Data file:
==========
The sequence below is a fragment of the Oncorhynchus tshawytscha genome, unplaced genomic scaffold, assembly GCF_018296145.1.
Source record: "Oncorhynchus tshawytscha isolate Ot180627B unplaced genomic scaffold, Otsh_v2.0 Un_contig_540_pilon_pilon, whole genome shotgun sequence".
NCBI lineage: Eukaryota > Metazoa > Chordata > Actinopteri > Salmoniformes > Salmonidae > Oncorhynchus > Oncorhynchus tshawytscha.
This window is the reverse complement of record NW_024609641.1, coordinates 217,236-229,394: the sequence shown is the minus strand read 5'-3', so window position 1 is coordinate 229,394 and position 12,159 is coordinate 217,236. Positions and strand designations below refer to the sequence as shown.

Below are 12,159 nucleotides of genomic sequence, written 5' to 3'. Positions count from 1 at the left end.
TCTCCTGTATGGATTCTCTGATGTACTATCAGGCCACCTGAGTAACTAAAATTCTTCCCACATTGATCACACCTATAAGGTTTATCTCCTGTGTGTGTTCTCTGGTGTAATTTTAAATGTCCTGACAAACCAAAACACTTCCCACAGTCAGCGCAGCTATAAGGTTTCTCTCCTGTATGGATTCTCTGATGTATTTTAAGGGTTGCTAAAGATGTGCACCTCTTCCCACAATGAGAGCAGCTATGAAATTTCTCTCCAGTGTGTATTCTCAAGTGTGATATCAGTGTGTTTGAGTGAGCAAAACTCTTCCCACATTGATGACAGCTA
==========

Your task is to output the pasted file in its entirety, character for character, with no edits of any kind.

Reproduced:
The sequence below is a fragment of the Oncorhynchus tshawytscha genome, unplaced genomic scaffold, assembly GCF_018296145.1.
Source record: "Oncorhynchus tshawytscha isolate Ot180627B unplaced genomic scaffold, Otsh_v2.0 Un_contig_540_pilon_pilon, whole genome shotgun sequence".
NCBI lineage: Eukaryota > Metazoa > Chordata > Actinopteri > Salmoniformes > Salmonidae > Oncorhynchus > Oncorhynchus tshawytscha.
This window is the reverse complement of record NW_024609641.1, coordinates 217,236-229,394: the sequence shown is the minus strand read 5'-3', so window position 1 is coordinate 229,394 and position 12,159 is coordinate 217,236. Positions and strand designations below refer to the sequence as shown.

Below are 12,159 nucleotides of genomic sequence, written 5' to 3'. Positions count from 1 at the left end.
TCTCCTGTATGGATTCTCTGATGTACTATCAGGCCACCTGAGTAACTAAAATTCTTCCCACATTGATCACACCTATAAGGTTTATCTCCTGTGTGTGTTCTCTGGTGTAATTTTAAATGTCCTGACAAACCAAAACACTTCCCACAGTCAGCGCAGCTATAAGGTTTCTCTCCTGTATGGATTCTCTGATGTATTTTAAGGGTTGCTAAAGATGTGCACCTCTTCCCACAATGAGAGCAGCTATGAAATTTCTCTCCAGTGTGTATTCTCAAGTGTGATATCAGTGTGTTTGAGTGAGCAAAACTCTTCCCACATTGATGACAGCTA